A Apple announced, last Monday (7), at the conference for developers WWDC21, the next big update for your computers' operating system, macOS Monterey. But, to the dissatisfaction of some consumers, some of the most interesting features will not reach models based on Intel processors.
The information was in small print on the company's website. At the very bottom of the page, you can read that some of the features of the work arriving later this year will be “available on Mac computers with the M1 chip”. In addition, another new feature, space audio, will only be for Macs released from 2018 onwards.
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Remember that Apple computers with the M1 processor they didn't go on sale until November 2020. It's a System-on-Chip, combining a custom Apple-developed ARM processor with a GPU (graphics processor), memory, and other components, which helps drastically reduce the size of the motherboard.
Check out the macOS Monterey features that won't make it to Intel devices:
- portrait mode of FaceTime: the feature allows you to blur the background while the user is in video call
- Live Text: the new feature allows you to extract text from photos and images, also allowing you to copy and paste the words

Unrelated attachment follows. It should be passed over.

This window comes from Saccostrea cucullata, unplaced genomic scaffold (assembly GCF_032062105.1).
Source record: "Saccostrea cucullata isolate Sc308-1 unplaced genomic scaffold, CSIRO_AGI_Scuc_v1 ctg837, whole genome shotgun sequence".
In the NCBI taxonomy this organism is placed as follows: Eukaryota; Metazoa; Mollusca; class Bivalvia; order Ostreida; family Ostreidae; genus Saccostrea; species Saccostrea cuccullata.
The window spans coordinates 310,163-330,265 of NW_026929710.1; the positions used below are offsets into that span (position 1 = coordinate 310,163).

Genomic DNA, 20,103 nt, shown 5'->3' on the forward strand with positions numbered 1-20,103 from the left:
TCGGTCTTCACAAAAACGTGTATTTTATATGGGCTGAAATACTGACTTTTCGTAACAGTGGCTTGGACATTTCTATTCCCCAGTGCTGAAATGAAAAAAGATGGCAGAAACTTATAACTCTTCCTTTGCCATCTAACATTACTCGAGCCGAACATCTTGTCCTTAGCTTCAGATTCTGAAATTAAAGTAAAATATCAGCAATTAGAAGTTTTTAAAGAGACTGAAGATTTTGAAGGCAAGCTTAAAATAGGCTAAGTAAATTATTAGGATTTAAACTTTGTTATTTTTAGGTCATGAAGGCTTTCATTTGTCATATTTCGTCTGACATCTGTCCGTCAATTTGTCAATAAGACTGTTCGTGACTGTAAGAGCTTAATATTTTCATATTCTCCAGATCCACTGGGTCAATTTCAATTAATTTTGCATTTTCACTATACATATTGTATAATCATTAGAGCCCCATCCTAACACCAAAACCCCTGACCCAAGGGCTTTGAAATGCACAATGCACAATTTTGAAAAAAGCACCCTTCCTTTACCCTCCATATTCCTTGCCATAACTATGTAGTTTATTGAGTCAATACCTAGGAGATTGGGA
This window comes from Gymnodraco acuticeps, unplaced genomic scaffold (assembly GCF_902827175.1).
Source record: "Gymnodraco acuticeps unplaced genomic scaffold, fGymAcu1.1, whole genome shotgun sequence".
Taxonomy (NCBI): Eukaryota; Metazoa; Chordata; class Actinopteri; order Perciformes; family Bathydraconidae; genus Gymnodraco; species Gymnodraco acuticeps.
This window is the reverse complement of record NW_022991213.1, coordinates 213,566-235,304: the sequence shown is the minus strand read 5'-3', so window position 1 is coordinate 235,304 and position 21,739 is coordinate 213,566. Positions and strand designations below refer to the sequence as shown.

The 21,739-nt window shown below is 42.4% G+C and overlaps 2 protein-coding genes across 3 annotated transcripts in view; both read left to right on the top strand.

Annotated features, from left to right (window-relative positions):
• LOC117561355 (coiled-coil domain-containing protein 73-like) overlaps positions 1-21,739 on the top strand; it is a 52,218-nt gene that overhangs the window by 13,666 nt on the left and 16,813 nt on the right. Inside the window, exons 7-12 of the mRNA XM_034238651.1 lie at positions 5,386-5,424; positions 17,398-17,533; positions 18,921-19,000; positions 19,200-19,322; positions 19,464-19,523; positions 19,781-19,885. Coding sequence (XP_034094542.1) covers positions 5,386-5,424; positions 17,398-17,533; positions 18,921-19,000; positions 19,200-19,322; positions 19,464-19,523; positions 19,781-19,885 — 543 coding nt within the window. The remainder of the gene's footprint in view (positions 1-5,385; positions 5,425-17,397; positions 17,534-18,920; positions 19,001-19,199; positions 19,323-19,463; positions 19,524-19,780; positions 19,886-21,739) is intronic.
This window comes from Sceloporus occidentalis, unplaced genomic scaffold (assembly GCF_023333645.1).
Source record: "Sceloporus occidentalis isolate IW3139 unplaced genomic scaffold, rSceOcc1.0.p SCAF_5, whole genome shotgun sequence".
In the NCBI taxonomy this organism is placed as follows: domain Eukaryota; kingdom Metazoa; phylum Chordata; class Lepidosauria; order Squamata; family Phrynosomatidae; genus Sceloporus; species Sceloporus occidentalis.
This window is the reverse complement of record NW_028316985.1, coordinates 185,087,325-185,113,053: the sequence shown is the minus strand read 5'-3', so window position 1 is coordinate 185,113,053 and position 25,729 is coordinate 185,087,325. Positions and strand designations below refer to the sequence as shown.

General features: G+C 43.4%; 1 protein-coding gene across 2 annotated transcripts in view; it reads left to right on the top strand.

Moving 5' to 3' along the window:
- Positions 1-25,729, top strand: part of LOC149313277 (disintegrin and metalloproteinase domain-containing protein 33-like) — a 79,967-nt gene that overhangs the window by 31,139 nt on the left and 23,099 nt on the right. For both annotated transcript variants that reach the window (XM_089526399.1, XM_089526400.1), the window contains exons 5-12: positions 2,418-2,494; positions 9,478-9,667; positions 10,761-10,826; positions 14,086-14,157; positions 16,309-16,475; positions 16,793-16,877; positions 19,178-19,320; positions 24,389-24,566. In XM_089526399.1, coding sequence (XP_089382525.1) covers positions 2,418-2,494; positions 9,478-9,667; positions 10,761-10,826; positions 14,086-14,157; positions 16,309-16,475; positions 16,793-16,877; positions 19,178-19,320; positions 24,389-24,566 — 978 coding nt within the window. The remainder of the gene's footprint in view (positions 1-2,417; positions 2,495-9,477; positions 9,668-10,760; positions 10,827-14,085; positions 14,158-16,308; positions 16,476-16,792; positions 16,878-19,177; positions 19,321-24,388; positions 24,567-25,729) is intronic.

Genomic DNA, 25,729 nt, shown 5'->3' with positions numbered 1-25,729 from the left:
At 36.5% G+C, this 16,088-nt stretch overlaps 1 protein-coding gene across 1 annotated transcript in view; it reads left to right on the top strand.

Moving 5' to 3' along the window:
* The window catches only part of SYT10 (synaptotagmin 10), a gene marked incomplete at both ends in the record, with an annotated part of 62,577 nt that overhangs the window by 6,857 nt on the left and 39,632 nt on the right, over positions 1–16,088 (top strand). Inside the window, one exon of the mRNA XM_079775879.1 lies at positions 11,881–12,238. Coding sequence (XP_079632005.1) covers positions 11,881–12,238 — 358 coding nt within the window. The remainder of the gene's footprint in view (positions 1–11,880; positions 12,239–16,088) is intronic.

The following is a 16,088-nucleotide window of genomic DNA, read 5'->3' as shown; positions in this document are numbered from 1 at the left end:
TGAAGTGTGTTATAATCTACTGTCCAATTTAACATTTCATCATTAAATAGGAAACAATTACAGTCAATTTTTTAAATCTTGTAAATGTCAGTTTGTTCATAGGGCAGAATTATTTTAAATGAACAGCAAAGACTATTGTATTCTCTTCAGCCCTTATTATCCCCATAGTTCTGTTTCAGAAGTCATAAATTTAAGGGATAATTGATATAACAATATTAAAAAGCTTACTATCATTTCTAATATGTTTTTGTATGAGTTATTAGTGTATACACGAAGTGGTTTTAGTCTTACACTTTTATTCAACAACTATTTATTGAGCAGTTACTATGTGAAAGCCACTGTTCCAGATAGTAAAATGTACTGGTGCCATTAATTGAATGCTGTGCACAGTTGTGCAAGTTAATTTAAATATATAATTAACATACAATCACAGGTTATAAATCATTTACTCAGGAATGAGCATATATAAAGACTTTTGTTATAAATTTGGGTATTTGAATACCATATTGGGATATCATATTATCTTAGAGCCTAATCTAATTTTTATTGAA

- New globe view in Apple Maps app and detailed maps of cities like San Francisco, Los Angeles, New York and London
- Text to speech conversion using voice generated by neural networks in Swedish, Danish, Norwegian and Finnish languages
- Offline dictation and unlimited dictation (in previous versions, dictation is limited to 60 seconds)
According to the site The Verge, these macOS Monterey exclusives for computers with an M1 chip suggest that Apple may, in the future, implement even more features just for devices with its own chips.
In June 2020, when it announced the transition to its proprietary processor, the company promised to "continue to support and release new versions of macOS for Intel-based Macs for years to come."
While technically it has so far lived up to its promise, it appears that users of Intel systems will have to get used to being treated as “second class” citizens.
Street: The Verge
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